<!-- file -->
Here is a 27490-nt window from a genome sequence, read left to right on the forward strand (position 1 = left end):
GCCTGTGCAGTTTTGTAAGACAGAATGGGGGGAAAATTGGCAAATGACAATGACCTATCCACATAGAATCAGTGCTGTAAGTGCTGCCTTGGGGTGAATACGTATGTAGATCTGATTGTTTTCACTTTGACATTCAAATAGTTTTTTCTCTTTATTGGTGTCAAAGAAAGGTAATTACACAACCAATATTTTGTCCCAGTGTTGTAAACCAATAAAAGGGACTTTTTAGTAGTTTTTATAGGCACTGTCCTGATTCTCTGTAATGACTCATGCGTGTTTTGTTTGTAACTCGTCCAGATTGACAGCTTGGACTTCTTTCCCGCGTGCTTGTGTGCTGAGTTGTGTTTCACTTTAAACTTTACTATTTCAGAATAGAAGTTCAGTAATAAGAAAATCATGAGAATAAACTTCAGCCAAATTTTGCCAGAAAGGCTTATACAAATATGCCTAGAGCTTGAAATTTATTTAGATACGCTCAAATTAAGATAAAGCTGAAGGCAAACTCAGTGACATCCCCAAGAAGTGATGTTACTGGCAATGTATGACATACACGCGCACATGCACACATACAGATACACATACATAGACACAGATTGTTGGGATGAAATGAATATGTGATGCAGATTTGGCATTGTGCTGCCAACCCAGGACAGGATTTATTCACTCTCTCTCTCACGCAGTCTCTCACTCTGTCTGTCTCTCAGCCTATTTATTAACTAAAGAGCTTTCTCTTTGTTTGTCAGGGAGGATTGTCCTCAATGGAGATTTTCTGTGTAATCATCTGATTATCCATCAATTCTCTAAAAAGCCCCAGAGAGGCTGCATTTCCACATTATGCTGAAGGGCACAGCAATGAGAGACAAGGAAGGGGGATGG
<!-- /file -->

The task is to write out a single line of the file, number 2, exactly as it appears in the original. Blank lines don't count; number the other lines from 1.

GCCTGTGCAGTTTTGTAAGACAGAATGGGGGGAAAATTGGCAAATGACAATGACCTATCCACATAGAATCAGTGCTGTAAGTGCTGCCTTGGGGTGAATACGTATGTAGATCTGATTGTTTTCACTTTGACATTCAAATAGTTTTTTCTCTTTATTGGTGTCAAAGAAAGGTAATTACACAACCAATATTTTGTCCCAGTGTTGTAAACCAATAAAAGGGACTTTTTAGTAGTTTTTATAGGCACTGTCCTGATTCTCTGTAATGACTCATGCGTGTTTTGTTTGTAACTCGTCCAGATTGACAGCTTGGACTTCTTTCCCGCGTGCTTGTGTGCTGAGTTGTGTTTCACTTTAAACTTTACTATTTCAGAATAGAAGTTCAGTAATAAGAAAATCATGAGAATAAACTTCAGCCAAATTTTGCCAGAAAGGCTTATACAAATATGCCTAGAGCTTGAAATTTATTTAGATACGCTCAAATTAAGATAAAGCTGAAGGCAAACTCAGTGACATCCCCAAGAAGTGATGTTACTGGCAATGTATGACATACACGCGCACATGCACACATACAGATACACATACATAGACACAGATTGTTGGGATGAAATGAATATGTGATGCAGATTTGGCATTGTGCTGCCAACCCAGGACAGGATTTATTCACTCTCTCTCTCACGCAGTCTCTCACTCTGTCTGTCTCTCAGCCTATTTATTAACTAAAGAGCTTTCTCTTTGTTTGTCAGGGAGGATTGTCCTCAATGGAGATTTTCTGTGTAATCATCTGATTATCCATCAATTCTCTAAAAAGCCCCAGAGAGGCTGCATTTCCACATTATGCTGAAGGGCACAGCAATGAGAGACAAGGAAGGGGGATGG